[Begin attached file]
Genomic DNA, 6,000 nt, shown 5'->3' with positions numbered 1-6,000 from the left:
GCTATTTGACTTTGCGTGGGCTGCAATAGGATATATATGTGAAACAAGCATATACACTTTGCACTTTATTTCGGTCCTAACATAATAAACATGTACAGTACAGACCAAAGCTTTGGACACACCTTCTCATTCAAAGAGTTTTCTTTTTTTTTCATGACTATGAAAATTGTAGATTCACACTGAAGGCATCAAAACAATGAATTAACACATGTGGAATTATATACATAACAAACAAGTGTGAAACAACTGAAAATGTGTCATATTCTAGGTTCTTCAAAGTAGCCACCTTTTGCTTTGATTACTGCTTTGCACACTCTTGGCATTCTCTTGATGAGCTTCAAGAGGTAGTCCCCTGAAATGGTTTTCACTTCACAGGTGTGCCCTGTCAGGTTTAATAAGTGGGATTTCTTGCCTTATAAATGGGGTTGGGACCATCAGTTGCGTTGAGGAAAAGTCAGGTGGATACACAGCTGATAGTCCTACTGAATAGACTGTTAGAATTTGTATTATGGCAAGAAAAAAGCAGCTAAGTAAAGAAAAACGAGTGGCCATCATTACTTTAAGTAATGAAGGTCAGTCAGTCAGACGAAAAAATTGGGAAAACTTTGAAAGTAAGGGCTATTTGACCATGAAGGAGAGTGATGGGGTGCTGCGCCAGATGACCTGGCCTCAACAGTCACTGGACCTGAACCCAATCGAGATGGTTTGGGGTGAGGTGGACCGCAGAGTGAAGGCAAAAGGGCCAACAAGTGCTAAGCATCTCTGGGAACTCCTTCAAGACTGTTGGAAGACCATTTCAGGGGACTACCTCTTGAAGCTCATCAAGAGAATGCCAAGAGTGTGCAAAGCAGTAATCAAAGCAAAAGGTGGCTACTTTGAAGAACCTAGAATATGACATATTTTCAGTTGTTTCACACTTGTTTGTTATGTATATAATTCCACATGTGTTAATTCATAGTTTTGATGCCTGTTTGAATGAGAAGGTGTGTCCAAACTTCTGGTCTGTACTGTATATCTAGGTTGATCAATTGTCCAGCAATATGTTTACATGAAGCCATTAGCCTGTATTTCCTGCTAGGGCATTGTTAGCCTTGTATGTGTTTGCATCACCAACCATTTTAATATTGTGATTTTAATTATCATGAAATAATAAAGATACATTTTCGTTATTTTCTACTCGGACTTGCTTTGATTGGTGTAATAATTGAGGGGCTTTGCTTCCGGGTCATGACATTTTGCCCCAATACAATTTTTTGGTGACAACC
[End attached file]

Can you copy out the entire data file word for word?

Genomic DNA, 6,000 nt, shown 5'->3' with positions numbered 1-6,000 from the left:
GCTATTTGACTTTGCGTGGGCTGCAATAGGATATATATGTGAAACAAGCATATACACTTTGCACTTTATTTCGGTCCTAACATAATAAACATGTACAGTACAGACCAAAGCTTTGGACACACCTTCTCATTCAAAGAGTTTTCTTTTTTTTTCATGACTATGAAAATTGTAGATTCACACTGAAGGCATCAAAACAATGAATTAACACATGTGGAATTATATACATAACAAACAAGTGTGAAACAACTGAAAATGTGTCATATTCTAGGTTCTTCAAAGTAGCCACCTTTTGCTTTGATTACTGCTTTGCACACTCTTGGCATTCTCTTGATGAGCTTCAAGAGGTAGTCCCCTGAAATGGTTTTCACTTCACAGGTGTGCCCTGTCAGGTTTAATAAGTGGGATTTCTTGCCTTATAAATGGGGTTGGGACCATCAGTTGCGTTGAGGAAAAGTCAGGTGGATACACAGCTGATAGTCCTACTGAATAGACTGTTAGAATTTGTATTATGGCAAGAAAAAAGCAGCTAAGTAAAGAAAAACGAGTGGCCATCATTACTTTAAGTAATGAAGGTCAGTCAGTCAGACGAAAAAATTGGGAAAACTTTGAAAGTAAGGGCTATTTGACCATGAAGGAGAGTGATGGGGTGCTGCGCCAGATGACCTGGCCTCAACAGTCACTGGACCTGAACCCAATCGAGATGGTTTGGGGTGAGGTGGACCGCAGAGTGAAGGCAAAAGGGCCAACAAGTGCTAAGCATCTCTGGGAACTCCTTCAAGACTGTTGGAAGACCATTTCAGGGGACTACCTCTTGAAGCTCATCAAGAGAATGCCAAGAGTGTGCAAAGCAGTAATCAAAGCAAAAGGTGGCTACTTTGAAGAACCTAGAATATGACATATTTTCAGTTGTTTCACACTTGTTTGTTATGTATATAATTCCACATGTGTTAATTCATAGTTTTGATGCCTGTTTGAATGAGAAGGTGTGTCCAAACTTCTGGTCTGTACTGTATATCTAGGTTGATCAATTGTCCAGCAATATGTTTACATGAAGCCATTAGCCTGTATTTCCTGCTAGGGCATTGTTAGCCTTGTATGTGTTTGCATCACCAACCATTTTAATATTGTGATTTTAATTATCATGAAATAATAAAGATACATTTTCGTTATTTTCTACTCGGACTTGCTTTGATTGGTGTAATAATTGAGGGGCTTTGCTTCCGGGTCATGACATTTTGCCCCAATACAATTTTTTGGTGACAACC